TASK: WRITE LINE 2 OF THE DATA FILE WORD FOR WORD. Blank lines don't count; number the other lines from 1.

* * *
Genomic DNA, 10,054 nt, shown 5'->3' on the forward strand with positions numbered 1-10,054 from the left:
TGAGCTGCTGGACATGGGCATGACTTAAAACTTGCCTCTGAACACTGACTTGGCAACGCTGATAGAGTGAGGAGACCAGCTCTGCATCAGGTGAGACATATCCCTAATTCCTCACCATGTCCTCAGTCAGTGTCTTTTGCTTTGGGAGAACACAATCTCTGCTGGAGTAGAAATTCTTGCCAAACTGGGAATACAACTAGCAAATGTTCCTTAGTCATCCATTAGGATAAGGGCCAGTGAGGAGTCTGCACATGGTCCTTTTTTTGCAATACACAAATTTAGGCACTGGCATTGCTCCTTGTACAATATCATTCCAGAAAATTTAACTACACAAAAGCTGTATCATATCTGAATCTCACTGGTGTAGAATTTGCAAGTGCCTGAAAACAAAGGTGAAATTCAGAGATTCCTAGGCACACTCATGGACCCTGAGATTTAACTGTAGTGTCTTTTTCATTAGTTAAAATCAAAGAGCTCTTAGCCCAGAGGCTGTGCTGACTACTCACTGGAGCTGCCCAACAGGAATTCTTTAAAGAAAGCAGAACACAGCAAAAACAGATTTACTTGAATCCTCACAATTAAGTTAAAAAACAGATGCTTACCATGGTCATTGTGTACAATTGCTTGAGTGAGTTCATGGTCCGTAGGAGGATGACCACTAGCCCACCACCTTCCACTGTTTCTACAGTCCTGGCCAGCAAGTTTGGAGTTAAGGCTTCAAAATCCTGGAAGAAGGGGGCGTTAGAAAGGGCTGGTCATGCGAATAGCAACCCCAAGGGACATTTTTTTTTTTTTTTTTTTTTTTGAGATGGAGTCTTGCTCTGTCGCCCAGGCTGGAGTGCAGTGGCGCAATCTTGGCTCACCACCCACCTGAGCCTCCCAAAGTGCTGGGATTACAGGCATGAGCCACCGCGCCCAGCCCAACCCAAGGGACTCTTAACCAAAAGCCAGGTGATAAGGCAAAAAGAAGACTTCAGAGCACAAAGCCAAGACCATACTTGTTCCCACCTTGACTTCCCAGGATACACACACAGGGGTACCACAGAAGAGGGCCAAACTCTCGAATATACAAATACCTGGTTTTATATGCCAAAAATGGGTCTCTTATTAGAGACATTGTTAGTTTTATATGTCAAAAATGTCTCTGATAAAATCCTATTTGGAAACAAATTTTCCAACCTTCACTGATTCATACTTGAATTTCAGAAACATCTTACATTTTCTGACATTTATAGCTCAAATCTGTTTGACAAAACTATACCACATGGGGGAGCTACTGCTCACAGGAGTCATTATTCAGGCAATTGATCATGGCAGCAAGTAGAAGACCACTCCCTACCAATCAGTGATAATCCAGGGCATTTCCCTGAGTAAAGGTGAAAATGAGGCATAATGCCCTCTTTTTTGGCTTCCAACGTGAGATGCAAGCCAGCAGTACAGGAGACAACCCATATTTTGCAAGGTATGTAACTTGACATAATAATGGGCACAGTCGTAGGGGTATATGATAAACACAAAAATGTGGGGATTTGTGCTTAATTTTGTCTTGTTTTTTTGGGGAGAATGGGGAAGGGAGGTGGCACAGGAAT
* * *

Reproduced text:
TGAGCTGCTGGACATGGGCATGACTTAAAACTTGCCTCTGAACACTGACTTGGCAACGCTGATAGAGTGAGGAGACCAGCTCTGCATCAGGTGAGACATATCCCTAATTCCTCACCATGTCCTCAGTCAGTGTCTTTTGCTTTGGGAGAACACAATCTCTGCTGGAGTAGAAATTCTTGCCAAACTGGGAATACAACTAGCAAATGTTCCTTAGTCATCCATTAGGATAAGGGCCAGTGAGGAGTCTGCACATGGTCCTTTTTTTGCAATACACAAATTTAGGCACTGGCATTGCTCCTTGTACAATATCATTCCAGAAAATTTAACTACACAAAAGCTGTATCATATCTGAATCTCACTGGTGTAGAATTTGCAAGTGCCTGAAAACAAAGGTGAAATTCAGAGATTCCTAGGCACACTCATGGACCCTGAGATTTAACTGTAGTGTCTTTTTCATTAGTTAAAATCAAAGAGCTCTTAGCCCAGAGGCTGTGCTGACTACTCACTGGAGCTGCCCAACAGGAATTCTTTAAAGAAAGCAGAACACAGCAAAAACAGATTTACTTGAATCCTCACAATTAAGTTAAAAAACAGATGCTTACCATGGTCATTGTGTACAATTGCTTGAGTGAGTTCATGGTCCGTAGGAGGATGACCACTAGCCCACCACCTTCCACTGTTTCTACAGTCCTGGCCAGCAAGTTTGGAGTTAAGGCTTCAAAATCCTGGAAGAAGGGGGCGTTAGAAAGGGCTGGTCATGCGAATAGCAACCCCAAGGGACATTTTTTTTTTTTTTTTTTTTTTTGAGATGGAGTCTTGCTCTGTCGCCCAGGCTGGAGTGCAGTGGCGCAATCTTGGCTCACCACCCACCTGAGCCTCCCAAAGTGCTGGGATTACAGGCATGAGCCACCGCGCCCAGCCCAACCCAAGGGACTCTTAACCAAAAGCCAGGTGATAAGGCAAAAAGAAGACTTCAGAGCACAAAGCCAAGACCATACTTGTTCCCACCTTGACTTCCCAGGATACACACACAGGGGTACCACAGAAGAGGGCCAAACTCTCGAATATACAAATACCTGGTTTTATATGCCAAAAATGGGTCTCTTATTAGAGACATTGTTAGTTTTATATGTCAAAAATGTCTCTGATAAAATCCTATTTGGAAACAAATTTTCCAACCTTCACTGATTCATACTTGAATTTCAGAAACATCTTACATTTTCTGACATTTATAGCTCAAATCTGTTTGACAAAACTATACCACATGGGGGAGCTACTGCTCACAGGAGTCATTATTCAGGCAATTGATCATGGCAGCAAGTAGAAGACCACTCCCTACCAATCAGTGATAATCCAGGGCATTTCCCTGAGTAAAGGTGAAAATGAGGCATAATGCCCTCTTTTTTGGCTTCCAACGTGAGATGCAAGCCAGCAGTACAGGAGACAACCCATATTTTGCAAGGTATGTAACTTGACATAATAATGGGCACAGTCGTAGGGGTATATGATAAACACAAAAATGTGGGGATTTGTGCTTAATTTTGTCTTGTTTTTTTGGGGAGAATGGGGAAGGGAGGTGGCACAGGAAT